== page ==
Airborne Studies of the Smoke from the Kuwait Oil Fires

  title={Airborne Studies of the Smoke from the Kuwait Oil Fires},
  author={Peter V. Hobbs and Lawrence F. Radke},
  pages={987 - 991}
Airborne studies of smoke from the Kuwait oil fires were carried out in the spring of 1991 when ∼4.6 million barrels of oil were burning per day. Emissions of sulfur dioxide were ∼57% of that from electric utilities in the United States; emissions of carbon dioxide were ∼2% of global emissions; emissions of soot were ∼3400 metric tons per day. The smoke absorbed ∼75 to 80% of the sun's radiation in regions of the Persian Gulf. However, the smoke probably had insignificant global effects because… 

Chemical composition of emissions from the Kuwait oil fires

Airborne measurements in the smoke from the Kuwait oil fires in May and June 1991 indicate that the combined oil and gas emissions were equivalent to the consumption of about 4.6 million barrels of

Ozone chemistry in the smoke from the Kuwait oil fires

Ozone depletion occurred in the core of the plume of smoke from the Kuwait oil fires within 100 km of the fires, primarily in regions where NOx concentrations were high and ultraviolet flux was near

Kuwait Oil Fires: Correction

Recalculation of the depletion rates of SO2 and NOx, with the use of uncontaminated measurements of CO2 from the "grab" sampler aboard the aircraft yielded values of 6 and 22%, respectively.

Radiative effects of the smoke clouds from the Kuwait oil fires

The radiative effects of the smoke from the Kuwait oil fires were assessed by measuring downwelling and upwelling solar flux, as well as spectral solar extinction beneath, above, and within the smoke

Chain‐aggregate aerosols in smoke from the Kuwait oil fires

Electrooptical scattering was used to detect aggregated particle chains in the smoke from the Kuwait oil fires. Nonsphericity was detected by the change in light scattering brought about by induced

Heterogeneous chemistry in the smoke plume from the 1991 Kuwait oil fires

During late spring of 1991, airborne measurements in the smoke plume from the Kuwait oil fires indicated that SO2 was removed from the gas phase at rates of ∼6 to 8% h−1 and that NOx was removed at

Hydroxyl radical concentrations and Kuwait oil fire emission rates for March 1991

Toward the end of the Gulf War, Iraqi troops damaged several hundred oil wells in Kuwait setting many of them on fire. Measurements made in March 1991, a few weeks after most of the fires had started

Satellite monitoring of smoke from the Kuwait oil fires

The smoke from the oil fires in Kuwait was easily visible in observations from weather satellites in polar and geosynchronous orbits. A portable work station provided these data for planning the

Emission factors for particles, elemental carbon, and trace gases from the Kuwait oil fires

Emission factors are presented for particles, elemental carbon (i.e., soot), total organic carbon in particles and vapor, and for various trace gases from the 1991 Kuwait oil fires. Particle



Airborne observations of the physical and chemical characteristics of the Kuwait oil smoke plume

Airborne measurements in the densest part of the smoke plume at about 120km from the burning wells in Kuwait in late March 1991 showed typical particulate mass densities of 500–1,000 µgm−3, mixing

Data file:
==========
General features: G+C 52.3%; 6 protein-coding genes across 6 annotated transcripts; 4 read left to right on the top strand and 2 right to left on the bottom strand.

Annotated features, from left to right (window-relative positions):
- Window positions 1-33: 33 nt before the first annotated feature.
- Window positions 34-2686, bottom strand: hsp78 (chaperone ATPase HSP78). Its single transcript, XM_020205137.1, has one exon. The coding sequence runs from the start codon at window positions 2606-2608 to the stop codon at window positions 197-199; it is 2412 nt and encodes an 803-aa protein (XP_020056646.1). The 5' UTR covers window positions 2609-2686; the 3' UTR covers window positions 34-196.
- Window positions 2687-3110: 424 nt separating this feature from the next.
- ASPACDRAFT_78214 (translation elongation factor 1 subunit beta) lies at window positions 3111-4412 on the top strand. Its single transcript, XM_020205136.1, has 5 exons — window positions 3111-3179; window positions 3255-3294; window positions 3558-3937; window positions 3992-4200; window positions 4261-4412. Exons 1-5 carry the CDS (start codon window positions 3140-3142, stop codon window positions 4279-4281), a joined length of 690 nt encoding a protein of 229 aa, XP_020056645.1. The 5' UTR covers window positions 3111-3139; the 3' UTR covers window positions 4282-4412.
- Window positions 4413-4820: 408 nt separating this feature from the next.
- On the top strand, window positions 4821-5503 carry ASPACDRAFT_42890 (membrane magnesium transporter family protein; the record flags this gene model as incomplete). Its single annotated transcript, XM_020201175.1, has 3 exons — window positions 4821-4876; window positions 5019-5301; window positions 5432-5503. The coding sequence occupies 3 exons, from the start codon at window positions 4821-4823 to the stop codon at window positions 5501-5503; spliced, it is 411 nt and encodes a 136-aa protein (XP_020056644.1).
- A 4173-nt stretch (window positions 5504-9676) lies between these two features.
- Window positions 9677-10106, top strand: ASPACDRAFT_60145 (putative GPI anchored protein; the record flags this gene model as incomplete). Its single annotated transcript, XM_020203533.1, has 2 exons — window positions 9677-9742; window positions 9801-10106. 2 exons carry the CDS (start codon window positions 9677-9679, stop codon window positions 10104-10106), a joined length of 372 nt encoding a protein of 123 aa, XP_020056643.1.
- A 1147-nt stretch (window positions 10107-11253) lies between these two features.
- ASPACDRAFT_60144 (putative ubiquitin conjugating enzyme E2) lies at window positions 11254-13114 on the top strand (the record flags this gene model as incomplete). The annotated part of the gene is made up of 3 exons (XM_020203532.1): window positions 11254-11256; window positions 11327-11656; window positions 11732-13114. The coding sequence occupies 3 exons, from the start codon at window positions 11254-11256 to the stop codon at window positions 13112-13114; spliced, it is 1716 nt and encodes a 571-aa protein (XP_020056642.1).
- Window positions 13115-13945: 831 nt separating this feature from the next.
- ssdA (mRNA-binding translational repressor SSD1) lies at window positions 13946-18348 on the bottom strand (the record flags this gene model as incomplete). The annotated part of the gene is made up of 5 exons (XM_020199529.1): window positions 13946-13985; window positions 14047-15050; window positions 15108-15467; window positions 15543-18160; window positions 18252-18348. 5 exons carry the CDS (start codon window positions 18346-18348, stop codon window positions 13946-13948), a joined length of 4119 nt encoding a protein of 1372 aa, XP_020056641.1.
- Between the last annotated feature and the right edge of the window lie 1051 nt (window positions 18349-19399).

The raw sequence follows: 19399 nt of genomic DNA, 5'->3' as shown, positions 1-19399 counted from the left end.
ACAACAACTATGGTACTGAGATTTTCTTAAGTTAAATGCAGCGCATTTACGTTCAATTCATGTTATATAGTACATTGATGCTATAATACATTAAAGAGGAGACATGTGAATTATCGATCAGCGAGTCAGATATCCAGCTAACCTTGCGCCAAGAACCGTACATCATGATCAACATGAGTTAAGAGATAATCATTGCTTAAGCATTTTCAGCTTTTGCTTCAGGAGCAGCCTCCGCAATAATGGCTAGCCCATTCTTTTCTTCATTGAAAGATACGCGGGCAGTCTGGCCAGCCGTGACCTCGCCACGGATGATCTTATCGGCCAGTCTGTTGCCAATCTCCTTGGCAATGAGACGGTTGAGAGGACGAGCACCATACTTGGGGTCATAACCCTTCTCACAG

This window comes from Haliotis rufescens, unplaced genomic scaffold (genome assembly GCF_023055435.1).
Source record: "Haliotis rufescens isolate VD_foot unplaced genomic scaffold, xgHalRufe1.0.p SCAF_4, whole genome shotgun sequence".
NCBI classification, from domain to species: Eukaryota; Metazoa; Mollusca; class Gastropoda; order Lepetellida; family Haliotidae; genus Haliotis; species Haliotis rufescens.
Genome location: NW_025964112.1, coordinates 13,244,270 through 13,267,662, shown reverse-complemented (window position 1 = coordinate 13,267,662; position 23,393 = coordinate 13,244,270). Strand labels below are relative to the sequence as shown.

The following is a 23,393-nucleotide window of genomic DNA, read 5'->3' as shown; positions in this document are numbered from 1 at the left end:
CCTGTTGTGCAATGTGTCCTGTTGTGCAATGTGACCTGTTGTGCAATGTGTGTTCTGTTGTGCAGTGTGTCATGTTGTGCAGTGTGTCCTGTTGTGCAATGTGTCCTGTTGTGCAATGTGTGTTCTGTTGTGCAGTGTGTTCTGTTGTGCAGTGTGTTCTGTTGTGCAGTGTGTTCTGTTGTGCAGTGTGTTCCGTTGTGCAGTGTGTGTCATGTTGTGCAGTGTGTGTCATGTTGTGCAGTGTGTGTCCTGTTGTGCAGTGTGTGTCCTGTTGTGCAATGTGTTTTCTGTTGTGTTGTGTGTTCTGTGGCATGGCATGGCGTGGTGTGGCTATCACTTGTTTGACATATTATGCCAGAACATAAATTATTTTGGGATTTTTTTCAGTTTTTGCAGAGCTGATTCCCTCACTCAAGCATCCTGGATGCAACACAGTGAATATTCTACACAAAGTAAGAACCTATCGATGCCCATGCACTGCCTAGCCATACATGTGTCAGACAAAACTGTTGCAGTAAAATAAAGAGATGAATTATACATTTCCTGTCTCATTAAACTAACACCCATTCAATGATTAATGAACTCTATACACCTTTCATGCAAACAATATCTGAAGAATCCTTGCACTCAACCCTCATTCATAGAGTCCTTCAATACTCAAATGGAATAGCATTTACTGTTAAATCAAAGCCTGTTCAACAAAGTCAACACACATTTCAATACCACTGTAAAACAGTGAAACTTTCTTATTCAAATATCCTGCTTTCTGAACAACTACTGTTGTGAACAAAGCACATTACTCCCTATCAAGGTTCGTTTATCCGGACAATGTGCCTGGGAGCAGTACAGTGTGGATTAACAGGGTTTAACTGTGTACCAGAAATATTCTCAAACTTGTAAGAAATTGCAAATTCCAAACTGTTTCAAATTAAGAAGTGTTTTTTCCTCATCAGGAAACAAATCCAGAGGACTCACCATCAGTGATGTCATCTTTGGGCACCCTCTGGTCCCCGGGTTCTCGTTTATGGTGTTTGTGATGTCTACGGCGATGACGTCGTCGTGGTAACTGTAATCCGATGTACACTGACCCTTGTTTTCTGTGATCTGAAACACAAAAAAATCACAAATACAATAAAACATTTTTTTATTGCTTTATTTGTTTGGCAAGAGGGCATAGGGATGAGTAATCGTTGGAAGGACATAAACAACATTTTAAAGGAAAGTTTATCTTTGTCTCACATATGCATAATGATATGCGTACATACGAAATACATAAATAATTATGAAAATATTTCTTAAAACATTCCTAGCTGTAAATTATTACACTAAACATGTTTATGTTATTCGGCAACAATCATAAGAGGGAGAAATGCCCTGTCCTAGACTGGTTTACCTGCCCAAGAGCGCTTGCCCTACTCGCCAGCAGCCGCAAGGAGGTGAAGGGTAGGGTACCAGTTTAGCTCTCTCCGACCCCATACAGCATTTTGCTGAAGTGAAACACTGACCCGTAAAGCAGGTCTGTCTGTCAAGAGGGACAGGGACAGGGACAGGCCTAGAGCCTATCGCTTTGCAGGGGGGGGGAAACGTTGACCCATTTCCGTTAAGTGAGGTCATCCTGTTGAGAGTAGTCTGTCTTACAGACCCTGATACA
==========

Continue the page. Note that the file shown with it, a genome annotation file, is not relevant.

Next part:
Environmental effects from burning oil wells in Kuwait

Model calculations, constrained by satellite observations, indicate that most of the smoke from the oil fires in Kuwait will remain in the lowest few kilometres of the troposphere. Beneath the plume

Climate response to smoke from the burning oil wells in Kuwait

The response of the global climate system to smoke from burning oil wells in Kuwait is investigated in a series of numerical experiments using a coupled atmosphere–ocean general circulation model

Nuclear Winter: Global Consequences of Multple Nuclear Explosions

The potential global atmospheric and climatic consequences of nuclear war are investigated using models previously developed to study the effects of volcanic eruptions, finding long-term exposure to cold, dark, and radioactivity could pose a serious threat to human survivors and to other species.

Climate and smoke: an appraisal of nuclear winter.

The latest understanding of nuclear winter is reviewed, and serious new environmental problems associated with soot injection have been identified, including disruption of monsoon precipitation and severe depletion of the stratospheric ozone layer in the Northern Hemisphere.

Global atmospheric effects of massive smoke injections from a nuclear war: results from general circulation model simulations

We report three-dimensional calculations of regional and global climatic effects of smoke generated by a large-scale nuclear war. Tropospheric aerosols of absorption optical depth 3, when injected

Environmental impact of fires in Kuwait

The deliberate firing of the Kuwaiti oil wells by the Iraqis is an act of gross environmental vandalism. But the likely impacts on the climate have been exaggerated.


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The Effects on the Atmosphere of a Major Nuclear Exchange

Several groups have published studies on the possible environmental and atmospheric consequence of a nuclear war. The major theory is that a nuclear war would produce a hemispherewide climatic